Facing residents’ opposition, Los Altos Planning Commission continues Loyola Corners multiuse project discussion

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Megan V. Winslow/Town Crier
Story poles mark Gregg Bunker’s property at 999 Fremont Ave., which he hopes to develop into a two-story, mixed-use building with one level of retail space and one level of housing. The Coffee Drive Up currently on the lot would be demolished. Loyola Corners residents argue that the proposed building would create a visual impairment at an intersection they already deem dangerous.

A proposed two-story development in Loyola Corners drew myriad complaints at the Sept. 19 Los Altos Planning Commission meeting, with approximately 20 residents sounding off. 

Opponents of the project raised one particular concern repeatedly: At the already-busy intersection, a building of the size proposed for the “postage stamp” lot at 999 Fremont Ave. would create a visual impairment.

City staff, however, advised the commission that the project was fully compliant.

Caught between the opposing viewpoints, commissioners voted 4-0 to continue discussion of the project application to their Oct. 17 meeting. Commissioners Alexander Samek, Ronit Bodner and Doo Ho Lee were absent.

5-year trek

Project applicant and property owner Gregg Bunker emphasized to commissioners how long he had been working with city staff to revise his blueprints to secure approval. The project’s current iteration is at least the 10th, he estimated, and he went through five architects in five years. The latest architect, Peter Sandholdt of the Danville-based FCGA Architecture, did not draft the current renderings, which are labeled with the Dahlin Group logo. Sandholt described the union as “recent.”

Bunker said he kept residents’ input in mind, leading to a “safer project” with fewer cars after the proposed removal of Coffee Drive Up. In the latest iteration, mirrors would be installed at the top of the building’s garage, and a device would sound when cars were exiting. On the triangle-shaped lot, with all sides open to the street, Bunker started with six condominiums and has scaled down to three, none of which is listed as “affordable.”

Bunker, who has lived in Los Altos for 45 years, listened as many of his neighbors objected to his project. After Commissioner David Marek asked Sandholdt his opinion on the parade of protests alleging that the project’s combination of retail and residential square footage was too large for the 0.18-acre lot, rows full of neighbors applauded.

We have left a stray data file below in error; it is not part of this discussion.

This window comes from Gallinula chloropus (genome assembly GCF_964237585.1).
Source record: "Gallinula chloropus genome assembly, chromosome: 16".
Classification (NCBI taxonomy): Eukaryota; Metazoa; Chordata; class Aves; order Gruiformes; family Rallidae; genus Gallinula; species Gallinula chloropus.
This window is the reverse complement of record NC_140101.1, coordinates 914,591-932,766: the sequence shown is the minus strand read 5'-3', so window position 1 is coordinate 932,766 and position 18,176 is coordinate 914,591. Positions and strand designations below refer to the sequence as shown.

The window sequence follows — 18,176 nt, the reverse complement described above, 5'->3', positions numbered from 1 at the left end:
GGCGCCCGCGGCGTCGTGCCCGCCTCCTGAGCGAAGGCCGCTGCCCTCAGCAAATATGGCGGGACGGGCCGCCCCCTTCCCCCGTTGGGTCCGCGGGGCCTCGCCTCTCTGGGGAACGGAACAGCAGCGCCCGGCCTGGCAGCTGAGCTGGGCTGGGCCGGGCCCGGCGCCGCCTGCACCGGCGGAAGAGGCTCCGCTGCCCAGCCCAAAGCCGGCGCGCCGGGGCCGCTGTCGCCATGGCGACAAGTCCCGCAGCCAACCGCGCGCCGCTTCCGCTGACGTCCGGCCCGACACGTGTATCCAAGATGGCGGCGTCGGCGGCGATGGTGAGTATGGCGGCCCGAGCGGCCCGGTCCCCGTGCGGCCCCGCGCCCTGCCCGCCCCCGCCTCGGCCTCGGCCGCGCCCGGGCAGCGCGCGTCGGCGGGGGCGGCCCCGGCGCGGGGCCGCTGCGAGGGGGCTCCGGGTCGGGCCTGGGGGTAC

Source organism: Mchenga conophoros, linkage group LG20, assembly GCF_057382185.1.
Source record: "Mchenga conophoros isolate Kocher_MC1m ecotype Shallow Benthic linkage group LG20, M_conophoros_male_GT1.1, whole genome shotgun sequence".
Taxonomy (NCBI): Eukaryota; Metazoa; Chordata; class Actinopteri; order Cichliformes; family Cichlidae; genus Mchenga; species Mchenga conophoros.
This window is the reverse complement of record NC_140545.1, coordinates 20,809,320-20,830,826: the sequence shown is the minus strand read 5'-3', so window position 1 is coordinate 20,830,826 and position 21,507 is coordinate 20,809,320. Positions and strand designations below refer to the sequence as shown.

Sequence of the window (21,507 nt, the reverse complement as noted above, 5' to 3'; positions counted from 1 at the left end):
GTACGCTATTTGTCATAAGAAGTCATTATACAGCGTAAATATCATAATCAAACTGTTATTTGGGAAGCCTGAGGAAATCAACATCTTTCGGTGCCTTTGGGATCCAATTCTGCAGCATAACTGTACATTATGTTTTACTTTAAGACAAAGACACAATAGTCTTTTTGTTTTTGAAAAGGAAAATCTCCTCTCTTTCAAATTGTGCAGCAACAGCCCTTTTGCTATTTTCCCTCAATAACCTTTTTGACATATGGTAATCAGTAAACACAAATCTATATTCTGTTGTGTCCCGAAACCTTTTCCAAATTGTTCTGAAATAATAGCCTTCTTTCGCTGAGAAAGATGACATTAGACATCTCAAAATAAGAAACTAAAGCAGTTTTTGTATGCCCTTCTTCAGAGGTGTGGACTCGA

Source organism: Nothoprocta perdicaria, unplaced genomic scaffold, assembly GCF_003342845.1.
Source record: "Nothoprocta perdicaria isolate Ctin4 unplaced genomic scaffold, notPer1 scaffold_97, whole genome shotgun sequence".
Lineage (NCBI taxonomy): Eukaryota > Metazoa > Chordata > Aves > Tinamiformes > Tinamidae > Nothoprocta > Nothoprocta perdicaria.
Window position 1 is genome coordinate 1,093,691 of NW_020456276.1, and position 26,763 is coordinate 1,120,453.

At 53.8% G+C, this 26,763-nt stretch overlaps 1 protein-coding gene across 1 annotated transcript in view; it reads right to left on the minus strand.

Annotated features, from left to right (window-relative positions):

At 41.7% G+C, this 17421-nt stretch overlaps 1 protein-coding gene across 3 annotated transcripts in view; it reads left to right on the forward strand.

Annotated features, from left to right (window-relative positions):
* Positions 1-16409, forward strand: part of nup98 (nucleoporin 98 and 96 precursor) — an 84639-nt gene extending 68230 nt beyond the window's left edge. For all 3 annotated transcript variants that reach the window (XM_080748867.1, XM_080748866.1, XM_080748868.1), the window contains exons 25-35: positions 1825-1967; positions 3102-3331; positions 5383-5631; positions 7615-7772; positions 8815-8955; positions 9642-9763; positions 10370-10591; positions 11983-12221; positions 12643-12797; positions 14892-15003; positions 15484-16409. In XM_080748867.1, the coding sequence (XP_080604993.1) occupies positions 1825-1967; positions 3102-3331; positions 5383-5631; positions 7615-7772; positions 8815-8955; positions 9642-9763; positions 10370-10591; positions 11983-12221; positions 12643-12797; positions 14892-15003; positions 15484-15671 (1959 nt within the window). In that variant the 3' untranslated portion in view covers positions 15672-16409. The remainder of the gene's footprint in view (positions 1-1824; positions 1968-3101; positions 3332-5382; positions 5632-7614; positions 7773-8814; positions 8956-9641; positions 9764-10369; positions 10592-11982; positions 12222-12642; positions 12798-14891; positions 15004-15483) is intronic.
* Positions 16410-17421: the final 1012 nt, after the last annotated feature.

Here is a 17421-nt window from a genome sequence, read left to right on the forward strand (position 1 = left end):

Sandholdt debunked the criticisms Loyola Corners residents leveled – the mass of the building, its lack of scale and its location at a congested crossroads already believed to be unsafe for children to walk or ride their bikes – by referring to studies conducted. All traffic reports were complete, he said, city requirements for parking and the garage were met, entry doors for the retail space were recessed so as not to block sidewalks and the area conformed to the site’s Specific Plan criteria.

Revised in 2017, the Specific Plan prohibits setbacks on Fremont and Miramonte avenues as well as the A Street bridge. Bunker’s design takes the building all the way out to the property lines.


Although some concerns over the project – which features 14 parking spaces and nearly 17,000 square feet of commercial and living space – related to the 999 Fremont Ave. property, some of the frustration centered on the intersection at which Bunker’s lot is located.

When the plan was updated, Commissioner Sally Meadows reminded those present, commissioners agreed to a building height of two stories. A one-story structure was never on the table, she said. When traffic studies were conducted, the recommendation was to keep things as is, which Meadows admitted “may have not been ideal.”

“The proposal does objectively fit. … We have to review what is in front of us,” she said. “Not the intersection, the one lot.”

Commissioner Phoebe Bressack said Loyola Corners was not developed well and thus traffic is “appalling.” She described the design of Bunker’s project as “handsome” but acknowledged that while it meets the standards developers are asked to adhere to by the city, it might not meet the needs of the community.

“This is above our pay grade,” Bressack said, noting that it is up to the city council to reach a final verdict.

Commissioner Mehruss Ahi, an architect, suggested that Sandholdt cut the corners of the building at Miramonte and Fremont avenues and at A Street and Fremont rather than rounding them, as it might improve visibility and create the impression that some elements were pushed back.

Ultimately, the commission followed the recommendation of Community Development Director Jon Biggs, who recommended continuing the item with direction to develop and include a detailed construction management plan, consider taking Ahi’s advice on the corners and improve the design on the Miramonte side of the building.

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